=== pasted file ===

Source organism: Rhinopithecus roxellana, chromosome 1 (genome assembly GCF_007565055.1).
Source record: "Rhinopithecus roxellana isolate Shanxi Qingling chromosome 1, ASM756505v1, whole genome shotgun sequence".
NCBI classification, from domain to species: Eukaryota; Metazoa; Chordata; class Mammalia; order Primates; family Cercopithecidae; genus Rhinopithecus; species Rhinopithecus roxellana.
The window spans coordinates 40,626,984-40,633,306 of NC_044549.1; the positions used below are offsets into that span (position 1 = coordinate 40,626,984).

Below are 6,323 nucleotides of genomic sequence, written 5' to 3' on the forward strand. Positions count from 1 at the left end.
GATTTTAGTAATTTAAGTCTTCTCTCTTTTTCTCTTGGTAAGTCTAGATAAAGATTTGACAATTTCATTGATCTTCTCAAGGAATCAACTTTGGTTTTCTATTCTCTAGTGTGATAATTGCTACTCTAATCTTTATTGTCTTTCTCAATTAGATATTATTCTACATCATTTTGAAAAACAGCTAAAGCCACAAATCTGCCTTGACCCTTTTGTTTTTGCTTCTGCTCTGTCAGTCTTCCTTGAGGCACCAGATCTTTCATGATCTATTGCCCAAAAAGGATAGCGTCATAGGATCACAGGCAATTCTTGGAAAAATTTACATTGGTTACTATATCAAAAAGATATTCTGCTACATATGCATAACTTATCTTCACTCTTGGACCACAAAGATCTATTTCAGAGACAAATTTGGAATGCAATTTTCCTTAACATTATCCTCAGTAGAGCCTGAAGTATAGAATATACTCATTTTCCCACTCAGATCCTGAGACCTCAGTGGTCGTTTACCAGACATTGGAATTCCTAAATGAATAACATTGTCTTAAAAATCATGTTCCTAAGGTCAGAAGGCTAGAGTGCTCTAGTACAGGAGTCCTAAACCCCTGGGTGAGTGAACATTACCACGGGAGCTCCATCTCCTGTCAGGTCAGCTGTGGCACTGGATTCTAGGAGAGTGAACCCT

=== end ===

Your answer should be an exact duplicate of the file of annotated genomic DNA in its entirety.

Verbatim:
Source organism: Rhinopithecus roxellana, chromosome 1 (genome assembly GCF_007565055.1).
Source record: "Rhinopithecus roxellana isolate Shanxi Qingling chromosome 1, ASM756505v1, whole genome shotgun sequence".
NCBI classification, from domain to species: Eukaryota; Metazoa; Chordata; class Mammalia; order Primates; family Cercopithecidae; genus Rhinopithecus; species Rhinopithecus roxellana.
The window spans coordinates 40,626,984-40,633,306 of NC_044549.1; the positions used below are offsets into that span (position 1 = coordinate 40,626,984).

Below are 6,323 nucleotides of genomic sequence, written 5' to 3' on the forward strand. Positions count from 1 at the left end.
GATTTTAGTAATTTAAGTCTTCTCTCTTTTTCTCTTGGTAAGTCTAGATAAAGATTTGACAATTTCATTGATCTTCTCAAGGAATCAACTTTGGTTTTCTATTCTCTAGTGTGATAATTGCTACTCTAATCTTTATTGTCTTTCTCAATTAGATATTATTCTACATCATTTTGAAAAACAGCTAAAGCCACAAATCTGCCTTGACCCTTTTGTTTTTGCTTCTGCTCTGTCAGTCTTCCTTGAGGCACCAGATCTTTCATGATCTATTGCCCAAAAAGGATAGCGTCATAGGATCACAGGCAATTCTTGGAAAAATTTACATTGGTTACTATATCAAAAAGATATTCTGCTACATATGCATAACTTATCTTCACTCTTGGACCACAAAGATCTATTTCAGAGACAAATTTGGAATGCAATTTTCCTTAACATTATCCTCAGTAGAGCCTGAAGTATAGAATATACTCATTTTCCCACTCAGATCCTGAGACCTCAGTGGTCGTTTACCAGACATTGGAATTCCTAAATGAATAACATTGTCTTAAAAATCATGTTCCTAAGGTCAGAAGGCTAGAGTGCTCTAGTACAGGAGTCCTAAACCCCTGGGTGAGTGAACATTACCACGGGAGCTCCATCTCCTGTCAGGTCAGCTGTGGCACTGGATTCTAGGAGAGTGAACCCT